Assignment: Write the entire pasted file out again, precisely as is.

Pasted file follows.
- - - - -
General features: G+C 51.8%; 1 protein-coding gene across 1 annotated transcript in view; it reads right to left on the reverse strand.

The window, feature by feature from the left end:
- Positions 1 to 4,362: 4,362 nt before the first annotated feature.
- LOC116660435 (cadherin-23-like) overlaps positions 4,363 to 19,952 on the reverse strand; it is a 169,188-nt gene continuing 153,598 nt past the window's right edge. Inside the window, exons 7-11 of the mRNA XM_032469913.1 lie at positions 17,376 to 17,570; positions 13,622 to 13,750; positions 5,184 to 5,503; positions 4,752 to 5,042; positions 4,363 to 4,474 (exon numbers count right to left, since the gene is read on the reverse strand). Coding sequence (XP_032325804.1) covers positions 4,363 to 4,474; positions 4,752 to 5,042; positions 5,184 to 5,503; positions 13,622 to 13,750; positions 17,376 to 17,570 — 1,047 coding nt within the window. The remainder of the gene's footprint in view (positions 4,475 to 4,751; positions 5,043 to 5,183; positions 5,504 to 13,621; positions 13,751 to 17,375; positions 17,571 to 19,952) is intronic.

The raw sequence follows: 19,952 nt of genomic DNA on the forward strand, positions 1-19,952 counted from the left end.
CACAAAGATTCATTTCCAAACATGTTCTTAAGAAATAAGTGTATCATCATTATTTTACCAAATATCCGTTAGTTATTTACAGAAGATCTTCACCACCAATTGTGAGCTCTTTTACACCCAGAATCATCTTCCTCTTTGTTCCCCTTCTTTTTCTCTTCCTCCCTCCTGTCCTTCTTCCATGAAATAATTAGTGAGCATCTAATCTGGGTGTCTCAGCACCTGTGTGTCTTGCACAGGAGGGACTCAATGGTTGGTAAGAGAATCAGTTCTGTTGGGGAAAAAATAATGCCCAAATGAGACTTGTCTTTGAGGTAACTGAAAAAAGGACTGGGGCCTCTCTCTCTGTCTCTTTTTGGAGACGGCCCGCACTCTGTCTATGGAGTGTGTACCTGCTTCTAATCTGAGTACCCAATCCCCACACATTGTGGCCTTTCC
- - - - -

General features: G+C 51.8%; 1 protein-coding gene across 1 annotated transcript in view; it reads right to left on the reverse strand.

The window, feature by feature from the left end:
- Positions 1 to 4,362: 4,362 nt before the first annotated feature.
- LOC116660435 (cadherin-23-like) overlaps positions 4,363 to 19,952 on the reverse strand; it is a 169,188-nt gene continuing 153,598 nt past the window's right edge. Inside the window, exons 7-11 of the mRNA XM_032469913.1 lie at positions 17,376 to 17,570; positions 13,622 to 13,750; positions 5,184 to 5,503; positions 4,752 to 5,042; positions 4,363 to 4,474 (exon numbers count right to left, since the gene is read on the reverse strand). Coding sequence (XP_032325804.1) covers positions 4,363 to 4,474; positions 4,752 to 5,042; positions 5,184 to 5,503; positions 13,622 to 13,750; positions 17,376 to 17,570 — 1,047 coding nt within the window. The remainder of the gene's footprint in view (positions 4,475 to 4,751; positions 5,043 to 5,183; positions 5,504 to 13,621; positions 13,751 to 17,375; positions 17,571 to 19,952) is intronic.

The raw sequence follows: 19,952 nt of genomic DNA on the forward strand, positions 1-19,952 counted from the left end.
CACAAAGATTCATTTCCAAACATGTTCTTAAGAAATAAGTGTATCATCATTATTTTACCAAATATCCGTTAGTTATTTACAGAAGATCTTCACCACCAATTGTGAGCTCTTTTACACCCAGAATCATCTTCCTCTTTGTTCCCCTTCTTTTTCTCTTCCTCCCTCCTGTCCTTCTTCCATGAAATAATTAGTGAGCATCTAATCTGGGTGTCTCAGCACCTGTGTGTCTTGCACAGGAGGGACTCAATGGTTGGTAAGAGAATCAGTTCTGTTGGGGAAAAAATAATGCCCAAATGAGACTTGTCTTTGAGGTAACTGAAAAAAGGACTGGGGCCTCTCTCTCTGTCTCTTTTTGGAGACGGCCCGCACTCTGTCTATGGAGTGTGTACCTGCTTCTAATCTGAGTACCCAATCCCCACACATTGTGGCCTTTCC